One thing always missing from sports games is the effect the crowd and momentum has on the game. March Madness 98's "Momentum Meter" changes that by gauging the momentum felt on the court. If a team scores consecutive baskets or makes a big play, the crowd roars and the team gains confidence. Confidence is portrayed by a temporary boost of each player's abilities while momentum is on their side. If momentum is against you, your players might not play quite as well. The only way to get momentum back in your favor is to make a play of your own, just like in real-life.

With nifty features such as these, and a proven game engine adapted from NBA Live 97, March Madness looks like it's on track to be at the top of the ranking polls.

EA Sports is expanding its PlayStation lineup with the impressive-looking college hoops game, NCAA March Madness '98.

From Rupp Rrena ro Tobacco Road

Jumping into the hallowed halls of today s college hoops arenas comes NCAA March Madness '98. If you were a fan of EA's Coach College Basketball for the Genesis, it's time to get excited as this PlayStation title looks like a worthy successor.

Not only will there be 108 men's Division I teams, but 8 women's Division I teams as well. As far as the action goes, you can look forward to Exhibition, Season, or Tournament modes; beefed-up polygonal players (like those in the NBA Live series); icon passing; and authentic team uniforms, stadium floors, and logos. A sharp Dynasty mode (much like the one in NCAA Football '98) will enable bailers to fully manage a team by creating, recruiting, and red-shirting players, as well as building a roster from year to year. Most importantly, EA is striving for the total college atmosphere with animated crowds, pep bands, fight songs, and more.

Looking Like o Diaper Dandy

EA's primary goal with March Madness is to create the most realistic sim possible, and it's certainly headed in the right direction by consulting one of the legendary coaching icons of the collegiate basketball world, Lou Carnesecca. Under the coach's tutelage, EA is looking to tune the game's A.I. to reflect how a real college team would play. Gamers can also look for March Madness to feature classic basketball strategies such as traps, zones, pressing defenses, and post-play offense.

In this early stage, March Madness is shaping up quite nicely. Many of the courts and player logos have yet to be implemented, but the game looked and played very smoothly. Spicing up the intensity of each game, a new Momentum Meter will help swing the balance of a game toward the home team's favor if they get on a hot streak. If all the pieces come together by its release date, March Madness will rule the college courts this winter.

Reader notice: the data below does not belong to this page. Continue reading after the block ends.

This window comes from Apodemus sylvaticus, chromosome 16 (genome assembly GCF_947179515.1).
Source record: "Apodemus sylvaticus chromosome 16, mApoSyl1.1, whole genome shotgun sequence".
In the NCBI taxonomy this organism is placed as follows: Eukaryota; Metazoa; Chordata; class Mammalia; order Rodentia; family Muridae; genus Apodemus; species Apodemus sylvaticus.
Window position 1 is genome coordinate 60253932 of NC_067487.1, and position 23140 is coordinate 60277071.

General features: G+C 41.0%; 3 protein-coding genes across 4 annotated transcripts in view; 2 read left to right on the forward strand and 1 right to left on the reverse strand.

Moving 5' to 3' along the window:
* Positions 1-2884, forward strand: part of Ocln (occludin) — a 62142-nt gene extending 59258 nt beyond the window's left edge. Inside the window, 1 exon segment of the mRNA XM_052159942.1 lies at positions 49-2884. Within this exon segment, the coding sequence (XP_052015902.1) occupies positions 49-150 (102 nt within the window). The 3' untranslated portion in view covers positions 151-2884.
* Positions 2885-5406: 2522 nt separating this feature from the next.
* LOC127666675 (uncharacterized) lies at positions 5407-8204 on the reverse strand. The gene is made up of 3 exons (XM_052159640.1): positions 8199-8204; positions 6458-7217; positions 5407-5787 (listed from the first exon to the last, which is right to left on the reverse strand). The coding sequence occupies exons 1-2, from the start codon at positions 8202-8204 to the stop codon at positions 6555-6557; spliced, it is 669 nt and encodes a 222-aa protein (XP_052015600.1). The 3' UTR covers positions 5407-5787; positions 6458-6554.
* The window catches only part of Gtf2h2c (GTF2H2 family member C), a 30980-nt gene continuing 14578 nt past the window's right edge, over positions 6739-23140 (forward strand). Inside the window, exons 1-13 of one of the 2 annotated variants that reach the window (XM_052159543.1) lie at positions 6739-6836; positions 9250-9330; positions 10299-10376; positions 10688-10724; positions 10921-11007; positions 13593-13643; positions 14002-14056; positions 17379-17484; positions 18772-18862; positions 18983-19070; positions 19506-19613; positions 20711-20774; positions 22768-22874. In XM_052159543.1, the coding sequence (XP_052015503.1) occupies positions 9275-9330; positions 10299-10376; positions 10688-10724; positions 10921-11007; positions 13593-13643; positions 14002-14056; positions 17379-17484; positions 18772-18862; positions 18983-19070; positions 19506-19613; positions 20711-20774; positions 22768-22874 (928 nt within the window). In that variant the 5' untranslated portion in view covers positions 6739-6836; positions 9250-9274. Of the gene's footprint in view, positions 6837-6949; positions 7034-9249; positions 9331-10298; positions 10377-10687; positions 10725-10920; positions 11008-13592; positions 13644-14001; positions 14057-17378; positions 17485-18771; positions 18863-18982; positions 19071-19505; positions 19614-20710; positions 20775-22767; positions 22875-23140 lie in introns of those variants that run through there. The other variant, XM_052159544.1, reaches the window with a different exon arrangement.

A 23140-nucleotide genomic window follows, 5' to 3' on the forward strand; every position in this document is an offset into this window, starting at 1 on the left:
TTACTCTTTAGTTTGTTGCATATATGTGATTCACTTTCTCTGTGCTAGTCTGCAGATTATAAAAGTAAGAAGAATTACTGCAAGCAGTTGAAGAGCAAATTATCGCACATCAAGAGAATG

College hoops has finally made its way to the Play-Plantation Station in championship form with NCAA March Madness '98. Even though it lacks a lot of the flash of Live '98, MM still delivers a top notch game with showtime intensity.

Bring It On

Contrary to its appearance, March Madness isn't a direct port of the Live series. EA has made it a point to imbue MM with a distinct college attitude and style, including pep-band fight songs, breaking backboards, and an exhaustive amount of college-hoops strategy. And just as in real collegiate basketball, there are no superhuman players that you can use to get guaranteed buckets. To score effectively, you need to be a patient, strategy-minded player, as this game's A.I. is one of the staunchest around.

To win consistently in MM, you need to learn the intricacies of the game, from executing successful give-and-gos to calling the correct offensive and defensive sets. The end result is unparalleled depth, realism, and, more importantly, fun.

There Can Be Only One Champion

MM hits the courts featuring not only 107 men's Division I teams, but 9 women's Division I teams as well, with all the standard play modes, two ranking polls, extensive stats, and create a player. EA has also incorporated a Momentum Meter that rises as you hit a hot streak. Once it's maxed out, the crowd starts to get wilder and shots that may have come up short start to fall in with more regularity. Unfortunately, the Dynasty and Conference Tournament modes that we reported about last in the hands-on preview have been left out because of time constraints.

The graphics and sound in MM do an excellent job of bringing home the excitement and intensity of college basketball. It's clearly noticeable that the players in MM aren't as polished as those in Live '98; however, this does nothing to detract from MM's already solid gameplay. Sonically, this game delivers just the right amount of in-game effects, from the swish of the net to the grunt of players as they hit the deck after taking a charge.

The control is equally solid--moving your players up and down the court is a breeze, and both the offense and defense feature icon activation so you can pass to or control the correct player every time. Unfortunately, the game lacks fancy deke moves, such as crossovers and behind-the-back dribbling, which really added flair to its pro counterpart.

Tell Me Who's in the House Tonight

When the final buzzer sounds, March Madness '98 does everything well enough to be the best college hoops console game of all-time. Basketball fans everywhere need to pick this one up.

ProTips:

  • To blow out the score, call plays that will isolate your team's 3-point threat.
  • Whenever possible, work the give and-go when the defense presents you with a lane to the basket.
  • By using the Pivot and Turbo buttons together, you can create a nice spin move in the paint and drive strong to the rack.
  • Know your team's strengths and weaknesses--calling the right offensive and defensive formations can be the difference between winning and losing.
  • Call a timeout to help cut down the opposition's momentum before things get out of hand.
X More on GameFabrique Super Mario Bros. 3

Download Super Mario Bros. 3